Whether or not it was due to the fact that the farming community across the river from Moncton had a bridge connecting it with the growing town and another bridge about five miles away across Mud Creek, linking it with Lower Coverdale, this area became known as Bridgedale. The role of the schools may be found under that title. A post office was established about 1885 and remained until 1920 when it was replaced by rural delivery and pick-up by a driver in his wagon, and later an automobile.
A City Directory published in 1911 shows 31 adults either as heads of households or gainfully employed other than at home, of whom 25 were males and 6 females; 5 of the women and 11 of the men worked in Moncton. All but one of these men worked for the ICR; 10 of the 14 remaining were farmers. The large number of school children indicated the steady growth of the area and by 1954 Bridgedale was incorporated as a Local Improvement District.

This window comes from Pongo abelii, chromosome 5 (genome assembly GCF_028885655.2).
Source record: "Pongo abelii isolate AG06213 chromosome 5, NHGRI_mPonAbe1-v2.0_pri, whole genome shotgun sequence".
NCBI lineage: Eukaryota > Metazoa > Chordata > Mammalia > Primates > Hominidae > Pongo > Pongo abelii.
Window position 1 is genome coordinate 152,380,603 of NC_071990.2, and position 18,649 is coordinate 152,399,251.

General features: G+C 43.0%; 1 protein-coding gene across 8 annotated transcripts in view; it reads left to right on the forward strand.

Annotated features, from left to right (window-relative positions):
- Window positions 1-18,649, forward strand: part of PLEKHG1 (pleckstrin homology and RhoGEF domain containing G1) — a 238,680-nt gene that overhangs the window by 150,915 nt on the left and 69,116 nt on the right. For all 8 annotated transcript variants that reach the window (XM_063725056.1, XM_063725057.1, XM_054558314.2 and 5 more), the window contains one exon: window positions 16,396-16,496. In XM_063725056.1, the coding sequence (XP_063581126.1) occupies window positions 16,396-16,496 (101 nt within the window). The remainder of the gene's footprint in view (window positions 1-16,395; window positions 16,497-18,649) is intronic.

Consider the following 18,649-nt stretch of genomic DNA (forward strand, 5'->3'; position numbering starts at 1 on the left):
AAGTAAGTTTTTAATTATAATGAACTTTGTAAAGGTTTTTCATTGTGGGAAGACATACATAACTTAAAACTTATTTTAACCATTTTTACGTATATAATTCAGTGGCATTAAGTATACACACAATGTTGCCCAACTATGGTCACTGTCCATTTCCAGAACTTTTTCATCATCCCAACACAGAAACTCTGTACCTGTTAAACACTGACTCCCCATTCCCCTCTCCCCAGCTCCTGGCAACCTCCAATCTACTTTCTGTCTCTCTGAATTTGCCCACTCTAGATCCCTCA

Bridgedale became a Village, November 9, 1966 and remained so until July 9th, 1963 when it became a part of the new town. Bridgedale was part of the Parish of Coverdale Fire Department, and George Smith and Bannon O'Hearn were active in this field. Russell Coates succeeded Donald Sullivan as Mayor of Bridgedale in 1969 and remained in Office until amalgamation in 1973. A list of the Councillors may be found in the Appendices.
The Coverdale Naval Station erected on the Thomas Nowlan Property and the Point Park area were significant milestones in the development of this land, which, until a half century ago, was a rich farming area.
Photo: Main I.C.R. repair shop is postmarked 1913, Moncton Museum